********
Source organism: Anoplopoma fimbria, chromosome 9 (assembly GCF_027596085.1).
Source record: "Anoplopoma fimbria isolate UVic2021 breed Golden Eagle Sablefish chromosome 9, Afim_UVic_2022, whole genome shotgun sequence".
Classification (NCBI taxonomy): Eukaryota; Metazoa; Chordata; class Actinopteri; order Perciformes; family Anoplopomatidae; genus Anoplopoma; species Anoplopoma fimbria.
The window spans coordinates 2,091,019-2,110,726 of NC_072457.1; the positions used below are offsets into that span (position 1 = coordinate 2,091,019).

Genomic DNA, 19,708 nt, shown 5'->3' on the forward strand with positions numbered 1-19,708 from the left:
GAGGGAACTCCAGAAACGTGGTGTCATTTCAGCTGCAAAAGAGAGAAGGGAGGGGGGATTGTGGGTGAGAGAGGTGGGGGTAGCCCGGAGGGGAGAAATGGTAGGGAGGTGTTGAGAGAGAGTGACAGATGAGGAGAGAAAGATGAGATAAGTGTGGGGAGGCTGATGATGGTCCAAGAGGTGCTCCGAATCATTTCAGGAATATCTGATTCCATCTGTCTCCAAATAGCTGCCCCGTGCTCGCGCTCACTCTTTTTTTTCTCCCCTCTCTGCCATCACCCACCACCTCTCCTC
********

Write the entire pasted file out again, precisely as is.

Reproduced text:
Source organism: Anoplopoma fimbria, chromosome 9 (assembly GCF_027596085.1).
Source record: "Anoplopoma fimbria isolate UVic2021 breed Golden Eagle Sablefish chromosome 9, Afim_UVic_2022, whole genome shotgun sequence".
Classification (NCBI taxonomy): Eukaryota; Metazoa; Chordata; class Actinopteri; order Perciformes; family Anoplopomatidae; genus Anoplopoma; species Anoplopoma fimbria.
The window spans coordinates 2,091,019-2,110,726 of NC_072457.1; the positions used below are offsets into that span (position 1 = coordinate 2,091,019).

Genomic DNA, 19,708 nt, shown 5'->3' on the forward strand with positions numbered 1-19,708 from the left:
GAGGGAACTCCAGAAACGTGGTGTCATTTCAGCTGCAAAAGAGAGAAGGGAGGGGGGATTGTGGGTGAGAGAGGTGGGGGTAGCCCGGAGGGGAGAAATGGTAGGGAGGTGTTGAGAGAGAGTGACAGATGAGGAGAGAAAGATGAGATAAGTGTGGGGAGGCTGATGATGGTCCAAGAGGTGCTCCGAATCATTTCAGGAATATCTGATTCCATCTGTCTCCAAATAGCTGCCCCGTGCTCGCGCTCACTCTTTTTTTTCTCCCCTCTCTGCCATCACCCACCACCTCTCCTC